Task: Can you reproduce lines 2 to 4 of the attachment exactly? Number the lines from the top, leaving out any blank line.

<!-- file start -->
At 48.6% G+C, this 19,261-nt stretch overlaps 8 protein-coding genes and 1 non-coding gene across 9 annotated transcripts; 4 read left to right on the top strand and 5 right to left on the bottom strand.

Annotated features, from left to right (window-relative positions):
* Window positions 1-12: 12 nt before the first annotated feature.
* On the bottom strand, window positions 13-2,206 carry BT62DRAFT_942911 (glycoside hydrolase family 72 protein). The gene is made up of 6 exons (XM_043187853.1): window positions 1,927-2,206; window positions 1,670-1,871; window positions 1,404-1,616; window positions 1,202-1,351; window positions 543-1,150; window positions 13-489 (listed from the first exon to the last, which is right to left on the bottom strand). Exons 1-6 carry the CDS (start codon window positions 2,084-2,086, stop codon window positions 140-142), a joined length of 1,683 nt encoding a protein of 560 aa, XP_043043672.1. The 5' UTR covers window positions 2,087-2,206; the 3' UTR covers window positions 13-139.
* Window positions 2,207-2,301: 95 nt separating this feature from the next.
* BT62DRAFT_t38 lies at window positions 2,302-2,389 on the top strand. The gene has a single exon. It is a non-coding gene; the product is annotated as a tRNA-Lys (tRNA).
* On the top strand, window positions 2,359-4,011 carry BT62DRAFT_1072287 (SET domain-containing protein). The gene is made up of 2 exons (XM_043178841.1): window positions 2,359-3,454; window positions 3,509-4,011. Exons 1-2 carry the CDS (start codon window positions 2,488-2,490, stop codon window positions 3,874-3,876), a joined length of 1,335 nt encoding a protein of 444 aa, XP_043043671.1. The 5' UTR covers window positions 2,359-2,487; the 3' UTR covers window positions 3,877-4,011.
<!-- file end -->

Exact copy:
Annotated features, from left to right (window-relative positions):
* Window positions 1-12: 12 nt before the first annotated feature.
* On the bottom strand, window positions 13-2,206 carry BT62DRAFT_942911 (glycoside hydrolase family 72 protein). The gene is made up of 6 exons (XM_043187853.1): window positions 1,927-2,206; window positions 1,670-1,871; window positions 1,404-1,616; window positions 1,202-1,351; window positions 543-1,150; window positions 13-489 (listed from the first exon to the last, which is right to left on the bottom strand). Exons 1-6 carry the CDS (start codon window positions 2,084-2,086, stop codon window positions 140-142), a joined length of 1,683 nt encoding a protein of 560 aa, XP_043043672.1. The 5' UTR covers window positions 2,087-2,206; the 3' UTR covers window positions 13-139.